Some in Washington have already argued that the new fuel economy proposal will legislate out of existence the cars on the market today selling for under $15,000. Obama and his administration still claim that the new standards will save consumers $1.7 trillion in fuel over the life of the vehicles on the road. That figure is contested and some fear that automakers will be forced to build vehicles consumers aren't interested in to meet the economy standards.

Updated 11/16/2011 @ 4:30pm to reflect official announcement and add quotes.

Sources: The Detroit News,

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RE: Spin
By Spuke on 11/16/2011 6:07:56 PM , Rating: 2
If the cost to meet the new CAFE standards is that much higher beyond 50MPG, then it is a given that the cost per vehicle will end up being more like $10,000 more per vehicle.
That's just staggering but most likely accurate. And figure in a bit more than that so the automakers can add options to "justify" the higher pricing to consumers. Cause no one will remember that the new CAFE standards are the cause. Like I said before, the cheap car no longer exists.

RE: Spin
By Targon on 11/16/2011 9:33:17 PM , Rating: 2
To be fair though, what you get for your money NOW has finally caught up to where these same features would have cost ten years ago.

Think about it, LCD screens rather than dashboard warning indicators that don't tell you what you have, dual-zone climate controls, features like anti-lock breaks and traction control are standard in many cars in the $16,000-$18,000 range, not to mention all the airbags and such that we have today.

So, ten years ago, for all of that, you might have paid $21,000(expensive compared to cars without all those features), but we are now at the point where we are paying that much, but considering inflation, the fact that we have them in that price range is actually pretty good. I remember when an on-board computer was a luxury item, and now that is standard.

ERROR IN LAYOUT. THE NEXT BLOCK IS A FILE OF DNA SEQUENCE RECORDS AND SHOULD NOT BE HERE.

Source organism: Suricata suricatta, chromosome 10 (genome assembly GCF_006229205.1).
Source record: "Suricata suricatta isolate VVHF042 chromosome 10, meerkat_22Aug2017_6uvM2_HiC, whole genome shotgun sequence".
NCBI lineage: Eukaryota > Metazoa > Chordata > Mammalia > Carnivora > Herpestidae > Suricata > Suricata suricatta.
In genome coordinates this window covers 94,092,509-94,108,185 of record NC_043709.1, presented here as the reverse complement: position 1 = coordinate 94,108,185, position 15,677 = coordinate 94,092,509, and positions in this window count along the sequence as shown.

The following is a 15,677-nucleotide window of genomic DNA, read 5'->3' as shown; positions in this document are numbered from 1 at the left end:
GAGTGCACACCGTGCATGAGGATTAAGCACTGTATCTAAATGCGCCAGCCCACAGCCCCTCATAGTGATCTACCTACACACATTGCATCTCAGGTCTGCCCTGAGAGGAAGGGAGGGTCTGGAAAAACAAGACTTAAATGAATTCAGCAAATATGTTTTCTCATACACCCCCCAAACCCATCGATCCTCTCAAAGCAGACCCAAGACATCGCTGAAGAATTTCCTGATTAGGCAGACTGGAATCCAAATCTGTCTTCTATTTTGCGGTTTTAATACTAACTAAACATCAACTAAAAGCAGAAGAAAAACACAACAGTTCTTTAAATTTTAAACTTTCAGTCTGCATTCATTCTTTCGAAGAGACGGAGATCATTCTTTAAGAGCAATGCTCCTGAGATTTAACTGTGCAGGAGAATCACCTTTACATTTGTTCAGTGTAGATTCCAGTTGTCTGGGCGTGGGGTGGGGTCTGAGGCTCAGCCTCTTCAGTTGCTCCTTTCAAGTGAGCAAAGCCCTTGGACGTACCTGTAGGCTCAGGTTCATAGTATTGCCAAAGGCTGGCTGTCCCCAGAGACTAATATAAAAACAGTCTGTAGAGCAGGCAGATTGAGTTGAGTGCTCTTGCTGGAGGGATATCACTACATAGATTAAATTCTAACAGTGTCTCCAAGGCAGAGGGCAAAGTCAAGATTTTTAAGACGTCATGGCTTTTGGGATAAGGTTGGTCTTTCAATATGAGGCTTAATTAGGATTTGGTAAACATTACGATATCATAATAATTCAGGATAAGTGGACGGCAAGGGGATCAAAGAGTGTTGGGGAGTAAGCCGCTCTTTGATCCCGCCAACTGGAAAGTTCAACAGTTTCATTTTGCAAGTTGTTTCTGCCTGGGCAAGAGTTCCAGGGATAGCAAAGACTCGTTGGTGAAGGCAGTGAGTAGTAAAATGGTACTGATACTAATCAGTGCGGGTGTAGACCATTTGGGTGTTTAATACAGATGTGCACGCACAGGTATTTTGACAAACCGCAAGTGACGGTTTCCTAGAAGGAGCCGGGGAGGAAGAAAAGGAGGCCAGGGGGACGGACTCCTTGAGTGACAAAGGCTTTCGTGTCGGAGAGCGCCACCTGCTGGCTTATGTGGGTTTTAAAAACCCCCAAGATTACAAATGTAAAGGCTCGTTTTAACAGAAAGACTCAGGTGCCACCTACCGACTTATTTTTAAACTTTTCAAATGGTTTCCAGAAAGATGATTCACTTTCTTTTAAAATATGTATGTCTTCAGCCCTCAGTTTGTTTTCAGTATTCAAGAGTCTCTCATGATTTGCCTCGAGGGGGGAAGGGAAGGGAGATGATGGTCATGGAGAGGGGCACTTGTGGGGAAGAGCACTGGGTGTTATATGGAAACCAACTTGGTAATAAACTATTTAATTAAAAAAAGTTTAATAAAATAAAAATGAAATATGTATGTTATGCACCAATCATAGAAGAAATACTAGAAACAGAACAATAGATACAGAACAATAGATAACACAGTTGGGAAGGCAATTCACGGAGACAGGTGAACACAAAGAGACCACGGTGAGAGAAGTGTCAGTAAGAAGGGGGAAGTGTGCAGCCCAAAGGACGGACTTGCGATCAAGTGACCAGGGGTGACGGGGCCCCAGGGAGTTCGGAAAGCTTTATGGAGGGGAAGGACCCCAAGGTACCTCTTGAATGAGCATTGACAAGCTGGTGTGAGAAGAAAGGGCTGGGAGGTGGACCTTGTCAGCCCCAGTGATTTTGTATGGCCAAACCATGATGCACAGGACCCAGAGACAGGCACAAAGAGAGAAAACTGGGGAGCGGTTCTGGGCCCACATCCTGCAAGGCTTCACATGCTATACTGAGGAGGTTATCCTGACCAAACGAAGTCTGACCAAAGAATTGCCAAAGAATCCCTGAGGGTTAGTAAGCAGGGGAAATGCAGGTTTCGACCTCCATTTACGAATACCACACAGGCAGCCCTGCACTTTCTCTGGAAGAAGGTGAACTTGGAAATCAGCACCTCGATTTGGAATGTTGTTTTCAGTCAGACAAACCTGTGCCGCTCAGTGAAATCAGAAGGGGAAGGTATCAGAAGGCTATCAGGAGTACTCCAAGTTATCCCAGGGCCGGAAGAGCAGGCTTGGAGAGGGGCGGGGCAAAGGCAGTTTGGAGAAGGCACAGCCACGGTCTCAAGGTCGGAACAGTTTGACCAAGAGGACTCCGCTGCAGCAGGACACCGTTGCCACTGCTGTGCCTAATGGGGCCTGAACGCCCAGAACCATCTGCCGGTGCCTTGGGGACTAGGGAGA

I just hope that the $30,000 cars we see in 2020 will have all the features you see in a $30,000 car that is sold today.

RE: Spin
By Spuke on 11/17/2011 12:09:04 AM , Rating: 2
I remember when an on-board computer was a luxury item, and now that is standard.
That stuff wasn't added for free, cars are MORE expensive. Like I said, automakers will add features to help "justify" the price increases. Usually price increases have been somewhat hidden by cost of living increases so we don't notice. But since a good chunk of the next 14 years will be in a recession, I doubt those increases will go unnoticed this time. Regardless, there are people now that can't afford that $33,000 average car price now that COULD afford that average $21,000 price in 2001. BTW, inflation between now and 2001 hasn't been all that much.

RE: Spin
By YashBudini on 11/19/2011 7:17:57 PM , Rating: 2
That's just staggering but most likely accurate.

Also worth considering - at 274,000 miles the cost of fuel over 16 years has exceeded the cost of the vehicle I drive.

I have a 4 speed automatic trans. A 5 speed would have probably more than paid for itself, perhaps even several times over.